Housing: What the Realtors Are Saying

What a difference a year makes. For the last few autumns, when America's real estate agents met at their annual convention, much of their shoptalk focused on navigating the red-hot housing market. Realtors from the tightest regions traded tips on how to choose among the multiple offers—many over the list price—that would routinely pour in within days of listing a home for sale. Buyers' agents would commiserate over the handholding required when a client put in offers on a half-dozen homes—and in each case, lost out to higher bidders. From this year's vantage point, these look like marvelous problems.

As the National Association of Realtors opened this fall's gathering in New Orleans last weekend, the mood was decidedly different. The much-celebrated real estate boom has officially ended; nationally, economists now say, the housing market peaked in August 2005. For 2006, the industry expects existing-home sales to fall by 9 percent, and new-home sales to decline 17 percent. In some markets, prices have begun to fall, too.

Realtors are a professionally upbeat group, and their trade association is sometimes criticized for parsing data to present a too-positive spin. Sure enough, even amid lots of down arrows, chief economist David Lereah found reasons for optimism. Despite all the talk about a nationwide boom, Lereah says only 26 percent of U.S. home markets got really overheated, with speculators driving prices up by more than 20 percent annually. In nearly three-quarters of America—including much of the Midwest, Texas, Atlanta, and New York—price appreciation didn't get so out of control, and as a result, the slowdown has been either mild or quick, with the worst of the contraction probably already past. Nationally, Lereah says, average home prices will show slight increases for both 2006 and 2007.

The caveat to this rosy view is the uncertainty about the other quarter of the country's markets—places that include Las Vegas, southern Florida, Phoenix, and California. These markets attracted speculators in 2004 and 2005, and as investors and second-home buyers have stopped signing contracts, demand has dried up. "The biggest question I'm faced with is how far do prices have to drop and how long will it take for the correction to finally turn around in [those] markets. I don't have an answer," Lereah says, conceding that those markets could stay soft into 2008. But he counters that falling prices, while unpleasant for homeowners, are really a good thing, because lower prices will spur more buyers to make offers, and the resulting sales will help not only commission-hungry agents, but also the furniture makers, appliance companies and other ancillaries that make housing such a vital prop to the economy. And while he calls predictions that home prices might fall 30 or 40 percent "nonsensical," he can't offer a number of his own.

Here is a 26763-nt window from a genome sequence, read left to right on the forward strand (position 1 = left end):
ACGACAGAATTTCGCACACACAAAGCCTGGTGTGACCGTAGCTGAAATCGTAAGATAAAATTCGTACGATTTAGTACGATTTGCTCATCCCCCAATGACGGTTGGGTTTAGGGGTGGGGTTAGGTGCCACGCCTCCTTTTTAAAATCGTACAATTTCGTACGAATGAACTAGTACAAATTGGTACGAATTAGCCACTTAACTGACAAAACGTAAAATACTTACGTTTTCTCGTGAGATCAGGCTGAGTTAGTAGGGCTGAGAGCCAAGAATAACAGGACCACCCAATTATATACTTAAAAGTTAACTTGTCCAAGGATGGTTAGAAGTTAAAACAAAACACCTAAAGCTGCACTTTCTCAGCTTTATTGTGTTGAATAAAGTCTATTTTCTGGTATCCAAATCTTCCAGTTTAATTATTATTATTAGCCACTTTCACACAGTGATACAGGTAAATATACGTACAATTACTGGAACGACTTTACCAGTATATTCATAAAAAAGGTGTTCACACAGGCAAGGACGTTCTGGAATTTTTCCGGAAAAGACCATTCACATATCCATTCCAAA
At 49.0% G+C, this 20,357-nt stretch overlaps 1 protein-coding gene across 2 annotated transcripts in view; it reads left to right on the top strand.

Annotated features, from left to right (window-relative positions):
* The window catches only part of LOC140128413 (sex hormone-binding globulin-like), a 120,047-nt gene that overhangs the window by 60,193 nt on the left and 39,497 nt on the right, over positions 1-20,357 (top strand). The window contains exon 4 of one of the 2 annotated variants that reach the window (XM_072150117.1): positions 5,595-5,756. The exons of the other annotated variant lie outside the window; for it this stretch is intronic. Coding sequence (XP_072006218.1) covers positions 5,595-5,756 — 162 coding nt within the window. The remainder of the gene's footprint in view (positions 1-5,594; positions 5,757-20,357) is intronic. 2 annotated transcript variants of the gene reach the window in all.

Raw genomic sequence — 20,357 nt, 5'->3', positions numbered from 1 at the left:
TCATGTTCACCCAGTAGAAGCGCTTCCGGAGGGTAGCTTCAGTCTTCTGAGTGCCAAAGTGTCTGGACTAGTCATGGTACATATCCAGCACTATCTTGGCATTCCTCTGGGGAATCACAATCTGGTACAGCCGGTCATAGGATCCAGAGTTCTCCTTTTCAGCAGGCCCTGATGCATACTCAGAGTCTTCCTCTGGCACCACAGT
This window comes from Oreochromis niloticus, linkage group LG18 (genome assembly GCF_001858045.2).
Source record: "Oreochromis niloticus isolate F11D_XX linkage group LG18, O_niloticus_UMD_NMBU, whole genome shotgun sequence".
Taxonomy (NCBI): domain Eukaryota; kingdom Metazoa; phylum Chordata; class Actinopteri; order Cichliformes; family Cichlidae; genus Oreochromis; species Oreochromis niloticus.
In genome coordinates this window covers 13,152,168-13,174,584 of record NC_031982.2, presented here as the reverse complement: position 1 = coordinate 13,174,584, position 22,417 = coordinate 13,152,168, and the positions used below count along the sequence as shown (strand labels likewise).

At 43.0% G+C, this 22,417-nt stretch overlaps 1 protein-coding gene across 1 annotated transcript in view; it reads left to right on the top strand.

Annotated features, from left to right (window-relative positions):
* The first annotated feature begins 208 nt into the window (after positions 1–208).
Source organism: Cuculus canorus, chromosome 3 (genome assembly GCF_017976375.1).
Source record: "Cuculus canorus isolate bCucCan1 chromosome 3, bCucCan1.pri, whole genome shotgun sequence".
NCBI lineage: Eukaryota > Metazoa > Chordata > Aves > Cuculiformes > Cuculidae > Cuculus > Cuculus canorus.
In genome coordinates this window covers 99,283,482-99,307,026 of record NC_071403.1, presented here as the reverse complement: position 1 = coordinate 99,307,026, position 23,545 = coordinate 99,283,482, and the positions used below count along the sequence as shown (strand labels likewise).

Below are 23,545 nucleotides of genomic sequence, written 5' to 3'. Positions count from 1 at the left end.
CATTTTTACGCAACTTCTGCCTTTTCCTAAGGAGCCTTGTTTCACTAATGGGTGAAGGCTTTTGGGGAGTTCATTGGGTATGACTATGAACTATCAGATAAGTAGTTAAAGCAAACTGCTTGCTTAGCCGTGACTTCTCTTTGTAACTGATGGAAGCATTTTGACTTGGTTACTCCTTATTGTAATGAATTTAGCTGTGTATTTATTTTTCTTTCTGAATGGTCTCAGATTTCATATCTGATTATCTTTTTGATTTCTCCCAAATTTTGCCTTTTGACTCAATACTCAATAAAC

That uncertainty stems from the fact that the current housing slowdown isn't like the more typical real estate busts of the early 1980s or early 1990s. Those downturns followed a traditional pattern: mortgage rates rose, job growth faded and the economy weakened, pinching people's ability to buy homes. Today, in contrast, mortgages are still near 45-year lows and unemployment is down, yet many buyers are reluctant to make offers. Lereah attributes this to high prices reducing the number of people who can afford homes, falling demand by investors and the public's psychological shift from celebrating the boom to worrying about a bubble. Those forces make this slowdown an anomaly, which makes it hard to predict where things will head next. Says Lereah: "You'd have to go back to the Great Depression to find a housing period that is this unique."